4 Stunning Florals with Fascinating Flower Language Secrets

June 27, 2018

Fuchsia Peonies is an original oil painting by Beverly Abbott

By Chelsea Reed

In our world where technologies like smartphones and social media have bridged connections with so many cultures, there is still one language that remains a mystery – the language of flowers. Since ancient Greek, Roman, and Asian times, people have naturally drawn their interest to these earthly beauties as the gift of choice to one other for many occasions. Eventually, favored flower species gained specific meanings that communicated messages from the sender. It was especially popular in the Victorian period to send hidden flower messages that could not be said otherwise, and many people armed themselves with the latest ‘flower dictionaries!’ Learn how to decipher the flower language yourself with these common flower species:

  1. Lily

Lily Pad is an original oil painting by Elizabeth ElginFirst seen in Crete more than 3,500 years ago, these majestic flowers are very popular in weddings and churches. They are best known for representing devotion, humility, and new beginnings, but their meanings can change with color varieties besides white. Pink lilies mean prosperity, Tiger lilies can mean pride, and yellow lilies describe giddiness – all very different messages. Check out this gorgeous oil painting by Elizabeth Elgin; it’s in the Outer Banks Squared Art Show.

  1. Queen Anne’s Lace

Named after the wife of King James I, this delicate plant is a popular addition to today’s floral bouquets in the marketplace. It is a wild progenitor to the modern carrot and symbolizes “sanctuary” in the flower language. It’s certainly appropriate in this serene acrylic painting by Vernon Rollins!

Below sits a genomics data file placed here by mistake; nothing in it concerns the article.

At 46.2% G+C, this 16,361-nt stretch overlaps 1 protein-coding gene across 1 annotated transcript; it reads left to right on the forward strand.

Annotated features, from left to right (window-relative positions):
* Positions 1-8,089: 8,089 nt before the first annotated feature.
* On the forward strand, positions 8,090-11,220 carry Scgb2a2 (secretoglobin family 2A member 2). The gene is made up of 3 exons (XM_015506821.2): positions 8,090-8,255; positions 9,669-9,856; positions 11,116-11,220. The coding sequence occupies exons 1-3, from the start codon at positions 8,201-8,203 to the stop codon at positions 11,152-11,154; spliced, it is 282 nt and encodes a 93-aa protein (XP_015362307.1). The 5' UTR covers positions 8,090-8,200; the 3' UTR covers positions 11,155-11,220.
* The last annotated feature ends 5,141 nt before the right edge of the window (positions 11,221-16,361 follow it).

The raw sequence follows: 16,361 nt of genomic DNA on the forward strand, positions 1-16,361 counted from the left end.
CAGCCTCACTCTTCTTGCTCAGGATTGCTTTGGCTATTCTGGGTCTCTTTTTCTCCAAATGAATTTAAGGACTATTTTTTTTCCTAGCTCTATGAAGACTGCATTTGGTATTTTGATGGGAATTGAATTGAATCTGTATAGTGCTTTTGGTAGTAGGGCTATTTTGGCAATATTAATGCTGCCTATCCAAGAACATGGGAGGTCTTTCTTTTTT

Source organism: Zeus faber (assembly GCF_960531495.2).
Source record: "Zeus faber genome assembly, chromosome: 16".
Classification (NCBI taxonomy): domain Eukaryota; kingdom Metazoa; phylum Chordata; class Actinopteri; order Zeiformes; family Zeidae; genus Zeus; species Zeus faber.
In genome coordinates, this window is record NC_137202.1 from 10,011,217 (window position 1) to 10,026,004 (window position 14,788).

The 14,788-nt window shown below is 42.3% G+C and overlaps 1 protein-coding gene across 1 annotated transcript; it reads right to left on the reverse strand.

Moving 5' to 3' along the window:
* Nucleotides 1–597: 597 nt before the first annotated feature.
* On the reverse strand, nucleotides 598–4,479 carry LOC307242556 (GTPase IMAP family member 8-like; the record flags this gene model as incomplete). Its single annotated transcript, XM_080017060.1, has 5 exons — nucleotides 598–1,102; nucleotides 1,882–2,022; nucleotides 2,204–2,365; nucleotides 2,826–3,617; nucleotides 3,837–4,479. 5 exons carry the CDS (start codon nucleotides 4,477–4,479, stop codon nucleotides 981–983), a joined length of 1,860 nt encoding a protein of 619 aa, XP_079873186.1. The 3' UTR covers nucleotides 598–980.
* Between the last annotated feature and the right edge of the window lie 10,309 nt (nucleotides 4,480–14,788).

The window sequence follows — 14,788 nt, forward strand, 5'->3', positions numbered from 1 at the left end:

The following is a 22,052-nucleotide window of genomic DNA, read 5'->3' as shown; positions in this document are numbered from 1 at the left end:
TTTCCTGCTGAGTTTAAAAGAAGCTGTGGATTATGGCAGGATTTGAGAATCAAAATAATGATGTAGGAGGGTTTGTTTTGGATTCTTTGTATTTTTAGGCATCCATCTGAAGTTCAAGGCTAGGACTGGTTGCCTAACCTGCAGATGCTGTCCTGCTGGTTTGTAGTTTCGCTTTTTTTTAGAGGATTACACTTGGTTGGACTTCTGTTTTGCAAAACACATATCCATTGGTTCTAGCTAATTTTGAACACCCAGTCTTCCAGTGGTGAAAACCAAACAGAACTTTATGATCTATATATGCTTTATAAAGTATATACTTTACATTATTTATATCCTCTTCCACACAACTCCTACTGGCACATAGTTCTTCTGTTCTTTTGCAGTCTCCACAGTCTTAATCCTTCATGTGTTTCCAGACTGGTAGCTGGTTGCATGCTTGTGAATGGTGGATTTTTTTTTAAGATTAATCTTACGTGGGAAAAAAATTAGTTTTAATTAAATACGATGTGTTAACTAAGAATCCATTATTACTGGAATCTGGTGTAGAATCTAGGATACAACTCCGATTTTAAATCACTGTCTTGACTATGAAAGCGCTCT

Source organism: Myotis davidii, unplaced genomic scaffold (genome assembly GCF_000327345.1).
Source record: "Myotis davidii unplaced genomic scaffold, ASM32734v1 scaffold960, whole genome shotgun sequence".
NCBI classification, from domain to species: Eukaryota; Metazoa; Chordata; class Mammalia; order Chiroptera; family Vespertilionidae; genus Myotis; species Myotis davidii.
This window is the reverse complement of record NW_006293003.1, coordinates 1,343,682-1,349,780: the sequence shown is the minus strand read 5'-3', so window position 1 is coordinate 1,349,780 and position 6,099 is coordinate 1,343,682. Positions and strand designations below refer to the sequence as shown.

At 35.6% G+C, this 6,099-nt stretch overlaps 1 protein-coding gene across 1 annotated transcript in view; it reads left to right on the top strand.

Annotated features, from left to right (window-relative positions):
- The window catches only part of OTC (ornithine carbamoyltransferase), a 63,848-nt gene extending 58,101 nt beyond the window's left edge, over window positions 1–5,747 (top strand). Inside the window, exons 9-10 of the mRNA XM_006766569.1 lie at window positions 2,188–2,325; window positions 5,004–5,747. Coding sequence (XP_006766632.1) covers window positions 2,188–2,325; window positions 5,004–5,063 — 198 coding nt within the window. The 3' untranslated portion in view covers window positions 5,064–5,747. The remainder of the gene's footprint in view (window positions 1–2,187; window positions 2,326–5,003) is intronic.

1. Peony

This long standby in the flower language has deep roots in China and Greece and is associated with many different legends. Its graceful blooms often represent good wealth, romance, and a happy marriage. In that light, this oil painting of fuchsia peonies by Beverly Abbot is a fitting gift for a golden anniversary!

  1. Rose

It’s no surprise that roses communicate so many different things in the flower language. For example, this pink rose in Jackie Zagon’s mixed media painting could mean appreciation and gratitude. Red roses obviously mean enduring love. Orange roses express desire and excitement. Yellow roses would represent happiness and friendship, and white roses tell of innocence and sympathy. The number of roses and the combinations they are paired with can indicate even more specific messages. Purple roses mixed with white lilacs indicate love at first sight, and so on. It’s no wonder Victorian people carried around their own pocket dictionaries!

Send Your Own Floral Messages

Why not try your hand at sending special flower language messages to your friends and loved ones? Arrange secret floral arrangements to send in private, or give your special someone a floral art piece that will last a lot longer and show them you care. Contact Seaside Art Gallery for new floral artwork arrivals and place your order today!

Chelsea Reed is a freelance copywriter. She writes articles, blogs, websites and online content from her base in North Carolina.





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